Whether the new-found passion for simpler pleasures survives contact with the new freedoms of a post-Covid world may remain to be seen, but – as with the trend for risk-aversion – the interest in traditional pursuits also points strongly to a yearning for comfort and security faced with an outside world that is chaotic, threatening and uncertain. Companies that can address these new desires, as well as capitalize on renewed interest in traditional crafts and hobbies, are likely to be primed for success.
MEETING SHOPPERS IN NEW PLACES
Another striking impact of Covid-19 has been its impact not just on what consumers are buying, but where they are buying it. As long queues formed outside traditional supermarkets, and quarantine measures severely curtailed traditional shopping habits, many consumers turned to more local options, such as their nearest corner shop, or their local pharmacy, to meet their immediate shopping needs. While factors such as price and range may ultimately see many consumers lapse back to supermarket and hypermarket channels once lockdown restrictions ease further, the months and years ahead look promising for the convenience sector and independent businesses, especially if a new-found sense of community spirit motivates shoppers to support their local firms. Now could be a good moment for brands not currently supplying into the convenience sector to reassess their options.
At the other end of the spectrum, another unexpected beneficiary of the coronavirus pandemic may turn out to be wholesalers. Consumers that have become attuned to buying in bulk as insurance against future shortages may perceive wholesalers as offering better value than other retailers, even when membership fees are taken into account. Supermarkets – and the firms that supply them – will therefore need to be especially conscious of communicating value for money, whether through targeted promotions or by offering larger pack formats (such as the Whitworth’s example mentioned previously) to target price-conscious consumers.
Another shift in the way brands may try to seek out new consumers is the rise of home delivery / DTC, and not just for take-out food – as the previous Roberts and Princes examples ably demonstrate. The rapid growth of DTC over recent years, particularly in categories such as meal kits and male grooming, could well be accelerated by Covid-19, especially if many consumers opt for at-home cooking, leisure or self-care even after the current crisis recedes. This is an opportunity for FMCG suppliers: with some creative thinking, home-delivered or subscription products could not only open up new revenue streams, they could also provide a new touchpoint between brand and consumer that could leader to greater engagement and enhanced customer loyalty.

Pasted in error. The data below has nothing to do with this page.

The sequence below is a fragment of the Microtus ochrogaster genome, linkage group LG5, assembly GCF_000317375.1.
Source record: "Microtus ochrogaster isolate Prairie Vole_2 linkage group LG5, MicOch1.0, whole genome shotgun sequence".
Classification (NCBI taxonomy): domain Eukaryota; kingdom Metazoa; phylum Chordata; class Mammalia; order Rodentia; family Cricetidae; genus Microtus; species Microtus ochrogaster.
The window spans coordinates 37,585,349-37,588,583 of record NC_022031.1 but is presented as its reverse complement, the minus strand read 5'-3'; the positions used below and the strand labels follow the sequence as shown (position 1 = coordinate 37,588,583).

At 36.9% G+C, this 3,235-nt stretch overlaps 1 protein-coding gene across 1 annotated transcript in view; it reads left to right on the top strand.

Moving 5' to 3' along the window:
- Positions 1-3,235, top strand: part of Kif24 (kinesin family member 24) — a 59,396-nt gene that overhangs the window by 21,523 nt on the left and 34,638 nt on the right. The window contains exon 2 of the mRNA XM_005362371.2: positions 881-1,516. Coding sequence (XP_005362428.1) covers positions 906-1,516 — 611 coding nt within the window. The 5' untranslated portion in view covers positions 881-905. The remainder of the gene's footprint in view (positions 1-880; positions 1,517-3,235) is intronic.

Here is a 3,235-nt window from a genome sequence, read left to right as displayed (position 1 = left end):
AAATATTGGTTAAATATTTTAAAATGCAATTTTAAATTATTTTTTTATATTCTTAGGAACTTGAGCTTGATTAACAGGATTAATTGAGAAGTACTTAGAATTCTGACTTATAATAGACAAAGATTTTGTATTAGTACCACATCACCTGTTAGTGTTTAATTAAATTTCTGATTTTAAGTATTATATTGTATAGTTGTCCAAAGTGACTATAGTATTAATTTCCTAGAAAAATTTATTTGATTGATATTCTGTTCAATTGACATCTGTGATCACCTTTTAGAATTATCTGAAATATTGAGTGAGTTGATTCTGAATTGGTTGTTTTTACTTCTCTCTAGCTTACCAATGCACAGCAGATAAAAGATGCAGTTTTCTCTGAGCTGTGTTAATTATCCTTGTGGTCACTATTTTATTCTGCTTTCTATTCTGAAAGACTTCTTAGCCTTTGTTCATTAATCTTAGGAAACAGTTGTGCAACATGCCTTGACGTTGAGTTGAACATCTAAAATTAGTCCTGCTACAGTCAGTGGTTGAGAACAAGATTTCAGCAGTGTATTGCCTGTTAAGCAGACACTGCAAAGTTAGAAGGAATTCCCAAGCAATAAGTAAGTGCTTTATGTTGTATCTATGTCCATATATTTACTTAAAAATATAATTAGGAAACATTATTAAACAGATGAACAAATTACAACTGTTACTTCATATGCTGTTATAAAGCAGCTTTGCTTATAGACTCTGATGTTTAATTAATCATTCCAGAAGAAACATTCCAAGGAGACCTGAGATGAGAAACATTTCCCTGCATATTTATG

Sometimes, playful branding is the most effective way of keeping a brand in sync with the news agenda. Brewdog’s Barnard Castle Eyesight Test Beer – a response to accusations that UK political aide Dominic Cummings broke government-imposed lockdown rules – garnered valuable publicity for the brand and underscored its reputation for irreverence. Meanwhile, in the US, Quarantine Spirits invoked the importance of personal relationships and conviviality with the launch of Quarantine Vodka, a product that “accentuates the precious times we share with others”. As with other companies, Quarantine Spirits is backing up its branding with a CSR initiative, in this case donating a bottle of hand sanitizer with every product sold.
Both suppliers and retailers should take Covid-19 as an opportunity to build resilience and re-adapt their business for the medium and long term. Renewed community spirit and a return to traditional pastimes create new marketing and CSR possibilities, but companies should be careful they are seen as sincere and credible. Innovation in packaging is likely to intensify, as companies continue efforts to reduce plastic while also addressing new food security concerns and meeting demand for both convenience and bulk formats. Finally, flexibility in both supply chains and distribution will be an essential consideration, not just to mitigate against future disruptions but also to tap into the opportunities opened up by the direct-to-consumer model and a reinvigorated convenience channel.
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Notes to editors
Tom Warden, Gama editorial director, is available for comment. To arrange an interview please contact +44 161 818 8700 or firstname.lastname@example.org.